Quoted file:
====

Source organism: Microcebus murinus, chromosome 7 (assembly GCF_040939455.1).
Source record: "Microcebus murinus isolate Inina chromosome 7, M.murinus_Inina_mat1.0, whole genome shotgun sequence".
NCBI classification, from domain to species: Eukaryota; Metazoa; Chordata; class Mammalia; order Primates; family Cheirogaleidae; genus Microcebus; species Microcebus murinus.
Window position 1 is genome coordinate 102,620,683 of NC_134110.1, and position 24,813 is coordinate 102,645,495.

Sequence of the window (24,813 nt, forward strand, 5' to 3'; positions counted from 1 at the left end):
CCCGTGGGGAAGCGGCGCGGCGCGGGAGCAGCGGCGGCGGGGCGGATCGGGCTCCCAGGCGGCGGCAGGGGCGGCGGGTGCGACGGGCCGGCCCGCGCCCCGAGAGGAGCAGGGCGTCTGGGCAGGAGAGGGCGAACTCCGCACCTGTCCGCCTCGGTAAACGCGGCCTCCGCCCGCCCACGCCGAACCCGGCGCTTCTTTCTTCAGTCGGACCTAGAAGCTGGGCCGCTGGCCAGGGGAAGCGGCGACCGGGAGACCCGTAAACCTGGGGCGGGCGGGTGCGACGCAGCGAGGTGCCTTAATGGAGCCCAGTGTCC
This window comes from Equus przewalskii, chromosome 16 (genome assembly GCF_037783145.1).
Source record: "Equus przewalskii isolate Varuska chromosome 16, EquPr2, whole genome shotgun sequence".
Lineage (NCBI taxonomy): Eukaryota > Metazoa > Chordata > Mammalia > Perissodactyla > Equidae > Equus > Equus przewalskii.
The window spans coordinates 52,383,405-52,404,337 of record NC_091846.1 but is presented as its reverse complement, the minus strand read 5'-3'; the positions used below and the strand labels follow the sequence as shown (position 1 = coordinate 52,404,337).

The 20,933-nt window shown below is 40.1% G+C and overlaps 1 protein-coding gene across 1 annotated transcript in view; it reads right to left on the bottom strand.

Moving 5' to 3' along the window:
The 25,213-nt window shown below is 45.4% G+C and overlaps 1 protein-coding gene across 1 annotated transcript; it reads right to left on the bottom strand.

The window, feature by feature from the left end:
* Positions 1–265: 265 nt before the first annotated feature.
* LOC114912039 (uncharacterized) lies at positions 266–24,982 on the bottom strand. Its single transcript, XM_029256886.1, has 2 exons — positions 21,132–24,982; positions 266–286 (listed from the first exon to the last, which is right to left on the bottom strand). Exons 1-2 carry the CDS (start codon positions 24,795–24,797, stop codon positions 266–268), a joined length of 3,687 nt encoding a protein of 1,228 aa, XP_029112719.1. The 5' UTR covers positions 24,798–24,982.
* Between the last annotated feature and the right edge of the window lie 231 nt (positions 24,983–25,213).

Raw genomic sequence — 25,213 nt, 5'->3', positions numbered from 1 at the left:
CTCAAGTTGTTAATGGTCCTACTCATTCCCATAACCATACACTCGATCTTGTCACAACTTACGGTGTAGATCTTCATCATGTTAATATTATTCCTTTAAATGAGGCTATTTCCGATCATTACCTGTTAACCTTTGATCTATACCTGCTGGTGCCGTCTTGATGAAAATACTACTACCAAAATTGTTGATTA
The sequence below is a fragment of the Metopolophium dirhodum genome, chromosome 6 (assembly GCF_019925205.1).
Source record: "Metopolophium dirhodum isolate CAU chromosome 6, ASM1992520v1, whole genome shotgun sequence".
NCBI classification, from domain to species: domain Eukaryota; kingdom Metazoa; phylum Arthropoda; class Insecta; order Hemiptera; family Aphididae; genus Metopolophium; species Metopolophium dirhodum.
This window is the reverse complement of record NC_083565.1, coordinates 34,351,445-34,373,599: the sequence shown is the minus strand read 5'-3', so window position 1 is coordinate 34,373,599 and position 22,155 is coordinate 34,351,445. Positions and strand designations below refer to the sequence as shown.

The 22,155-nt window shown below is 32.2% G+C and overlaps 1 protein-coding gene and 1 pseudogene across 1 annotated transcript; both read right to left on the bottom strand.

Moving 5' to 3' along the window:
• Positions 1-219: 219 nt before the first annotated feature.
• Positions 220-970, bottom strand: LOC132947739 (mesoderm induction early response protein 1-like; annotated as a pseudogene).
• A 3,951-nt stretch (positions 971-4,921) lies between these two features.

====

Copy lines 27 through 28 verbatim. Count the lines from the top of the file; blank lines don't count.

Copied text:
• Positions 220-970, bottom strand: LOC132947739 (mesoderm induction early response protein 1-like; annotated as a pseudogene).
• A 3,951-nt stretch (positions 971-4,921) lies between these two features.